“I’ve enjoyed all the line-ups – but not that one. That was the lowest point in our career.”
Robbo’s a great guitar player though, isn’t he? “Yeah, he is – but he was always out of it. It was constant hard work and he just wasn’t right for Motörhead. He didn’t want to carry the load.
“I remember he turned up to one show in fucking bright green shorts. I had one of the Hells Angels leaders come to me and say: ‘Who’s that fucking freak in the green shorts? I want to kill him’.
“‘You’d better not do that,’ I said. ‘He’s our guitar player’.”
Lemmy and Robbo haven’t spoken since the guitarist left the band in 1983.
He’s in touch with other ex-Motörhead members. “Eddie called a couple of weeks ago to tell me that Mick Farren [former musician and Classic Rock journalist] had died. “‘I know’, I said. ‘I’d heard'. And Eddie laughed. ‘I thought I’d better call you in case you go next', he said.
“I used to speak to Phil [Taylor, former Motörhead drummer] now and then. He’s been ill though. He’s convalescing at his sister’s house now, I’ve heard.”
He returns to the earlier comment from Mikkey, about his stubbornness and emits a low, gravelly, laugh. He said that then, did he?
He did. Does it upset you?
“No. I think that’s all right. Could have been worse. Nothing keeps me awake at night anymore,” he says, “except speed.”
Except it doesn’t, he adds quickly. Speed doesn’t keep him awake at night because he doesn’t take it. Well, not routinely, certainly not in the same quantities he used to. He’s made some small but important adjustments to his rock’n’roll lifestyle.
It’s a well-documented part of rock’n’roll legend that Lemmy used to drink a bottle of Jack Daniel’s a day. Not any more.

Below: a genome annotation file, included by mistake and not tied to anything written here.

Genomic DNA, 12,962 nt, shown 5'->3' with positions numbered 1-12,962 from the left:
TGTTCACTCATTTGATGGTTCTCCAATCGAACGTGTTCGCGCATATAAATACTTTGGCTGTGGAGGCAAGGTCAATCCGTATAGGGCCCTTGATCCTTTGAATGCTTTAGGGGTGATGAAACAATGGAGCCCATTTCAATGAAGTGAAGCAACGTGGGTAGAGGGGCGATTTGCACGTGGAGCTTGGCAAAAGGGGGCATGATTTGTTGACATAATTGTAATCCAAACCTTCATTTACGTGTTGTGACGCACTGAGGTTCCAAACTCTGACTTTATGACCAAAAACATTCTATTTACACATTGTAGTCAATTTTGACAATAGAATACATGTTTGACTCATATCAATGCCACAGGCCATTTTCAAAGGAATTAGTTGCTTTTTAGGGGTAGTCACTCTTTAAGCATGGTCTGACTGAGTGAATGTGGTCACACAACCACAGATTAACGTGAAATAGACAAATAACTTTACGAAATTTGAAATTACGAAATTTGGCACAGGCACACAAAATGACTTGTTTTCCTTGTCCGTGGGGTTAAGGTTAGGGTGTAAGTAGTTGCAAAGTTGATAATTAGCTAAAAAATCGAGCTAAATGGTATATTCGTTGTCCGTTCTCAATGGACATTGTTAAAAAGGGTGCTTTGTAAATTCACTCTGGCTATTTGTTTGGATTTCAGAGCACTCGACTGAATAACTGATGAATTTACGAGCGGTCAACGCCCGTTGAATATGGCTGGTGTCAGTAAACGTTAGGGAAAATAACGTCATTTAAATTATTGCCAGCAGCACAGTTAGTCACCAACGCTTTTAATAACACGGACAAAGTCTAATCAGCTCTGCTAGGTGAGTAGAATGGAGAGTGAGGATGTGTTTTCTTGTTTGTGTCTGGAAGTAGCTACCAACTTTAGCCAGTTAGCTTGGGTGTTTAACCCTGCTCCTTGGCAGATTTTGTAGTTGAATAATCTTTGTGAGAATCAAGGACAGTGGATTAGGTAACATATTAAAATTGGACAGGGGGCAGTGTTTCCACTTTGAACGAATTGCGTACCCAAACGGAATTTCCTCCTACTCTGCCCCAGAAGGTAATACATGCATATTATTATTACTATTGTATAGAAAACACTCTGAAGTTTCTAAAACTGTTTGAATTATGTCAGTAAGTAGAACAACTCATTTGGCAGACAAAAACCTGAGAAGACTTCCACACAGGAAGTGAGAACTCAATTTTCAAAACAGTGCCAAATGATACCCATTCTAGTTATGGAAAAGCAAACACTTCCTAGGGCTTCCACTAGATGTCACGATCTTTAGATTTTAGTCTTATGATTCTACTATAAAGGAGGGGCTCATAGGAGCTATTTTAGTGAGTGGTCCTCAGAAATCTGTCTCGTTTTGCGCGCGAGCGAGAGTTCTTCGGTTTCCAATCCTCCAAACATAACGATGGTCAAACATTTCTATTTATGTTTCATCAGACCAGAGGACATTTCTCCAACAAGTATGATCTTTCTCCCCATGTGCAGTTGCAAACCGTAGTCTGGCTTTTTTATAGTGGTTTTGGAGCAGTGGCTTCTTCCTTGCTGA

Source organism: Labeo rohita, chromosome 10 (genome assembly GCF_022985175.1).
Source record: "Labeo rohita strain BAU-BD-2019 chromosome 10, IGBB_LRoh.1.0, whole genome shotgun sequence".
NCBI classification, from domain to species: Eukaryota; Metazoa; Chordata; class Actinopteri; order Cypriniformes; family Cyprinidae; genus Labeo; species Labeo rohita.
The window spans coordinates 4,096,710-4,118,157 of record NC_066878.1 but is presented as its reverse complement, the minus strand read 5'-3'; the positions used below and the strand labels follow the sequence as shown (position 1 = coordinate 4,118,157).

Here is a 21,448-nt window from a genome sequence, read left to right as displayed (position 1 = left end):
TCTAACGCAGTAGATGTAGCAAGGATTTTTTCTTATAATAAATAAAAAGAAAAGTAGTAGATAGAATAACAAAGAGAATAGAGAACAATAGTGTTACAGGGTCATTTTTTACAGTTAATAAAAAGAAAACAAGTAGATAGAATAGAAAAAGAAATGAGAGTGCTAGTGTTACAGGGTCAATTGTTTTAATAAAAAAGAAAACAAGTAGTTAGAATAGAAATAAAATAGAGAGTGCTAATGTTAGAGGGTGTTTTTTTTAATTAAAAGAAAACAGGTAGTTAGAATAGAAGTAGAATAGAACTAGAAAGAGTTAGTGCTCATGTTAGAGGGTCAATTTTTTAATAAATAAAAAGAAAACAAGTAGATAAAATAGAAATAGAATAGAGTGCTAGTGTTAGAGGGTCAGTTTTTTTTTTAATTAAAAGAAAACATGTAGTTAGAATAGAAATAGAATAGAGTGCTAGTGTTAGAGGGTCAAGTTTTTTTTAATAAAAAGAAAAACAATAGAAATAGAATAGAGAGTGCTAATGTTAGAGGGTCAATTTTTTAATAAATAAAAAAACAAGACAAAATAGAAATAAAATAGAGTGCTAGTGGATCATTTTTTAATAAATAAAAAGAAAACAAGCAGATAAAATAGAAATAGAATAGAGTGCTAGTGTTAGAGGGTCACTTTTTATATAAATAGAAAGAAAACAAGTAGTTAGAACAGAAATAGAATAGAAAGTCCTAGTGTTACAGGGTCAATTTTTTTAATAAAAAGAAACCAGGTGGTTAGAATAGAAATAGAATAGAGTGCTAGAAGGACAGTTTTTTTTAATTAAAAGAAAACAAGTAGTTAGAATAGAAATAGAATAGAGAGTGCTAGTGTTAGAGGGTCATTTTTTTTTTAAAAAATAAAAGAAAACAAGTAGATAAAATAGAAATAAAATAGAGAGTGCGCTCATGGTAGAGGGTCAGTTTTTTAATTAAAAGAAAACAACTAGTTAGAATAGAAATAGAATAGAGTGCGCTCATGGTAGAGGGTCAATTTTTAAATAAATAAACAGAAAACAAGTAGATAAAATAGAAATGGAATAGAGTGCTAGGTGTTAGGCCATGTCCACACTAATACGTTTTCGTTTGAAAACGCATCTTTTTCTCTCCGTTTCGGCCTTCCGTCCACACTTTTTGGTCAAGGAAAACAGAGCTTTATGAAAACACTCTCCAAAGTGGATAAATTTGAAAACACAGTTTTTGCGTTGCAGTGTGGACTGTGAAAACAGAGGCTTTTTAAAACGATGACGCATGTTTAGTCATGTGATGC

“I stopped drinking Jack Daniel’s and Coke because the sugar in the Coke wasn’t good for my diabetes,” he says. He still has a tipple, but he’s moved onto wine. “I don’t drink much,” he says. The fags went last year.
Does he still take speed? “No,” he says, adding cryptically, “not really.”
Can he tour without the booze, fags and drugs? Were they a crutch he relied on?
“They were never a crutch, son,” he says. “I didn’t do all that because I relied on them, I did ’em because I liked ’em.
“I suppose speed was a crutch in the early days, when you’d travelled five hours in the back of a van from one town to another and you needed a blast of something to get you onstage.
“It was a necessity then – but I soon found I quite liked it.”
Back then, all the “little dilettantes”, as he delightfully calls them, were chopping out huge lines of cocaine. Lemmy tried it a few times but never liked it.
“It stuck in the back of my throat and then I found that it affected my hearing. Your ears, nose and throat are all linked. As soon as it started affecting my hearing, that was it.”
Plus, he says, it just made everyone who took it even more self-obsessed and boorish. “You didn’t need that,” he says.
He never took heroin. “It killed my old girlfriend. There was a time when it seemed like I was surrounded by heroin and everyone was doing it.
“But I saw all these people lose their dignity and their money. Why would you do that to yourself?”
He left England more than 20 years ago. At home in LA – and he refers to it as home ,“it’s the only one I’ve got,” he says – he goes to bed late and wakes late, ambling down to the Rainbow Bar & Grill most days, doing rock’n’roll things like “chasing birds above my social station. I catch the odd one but they mainly get away now.”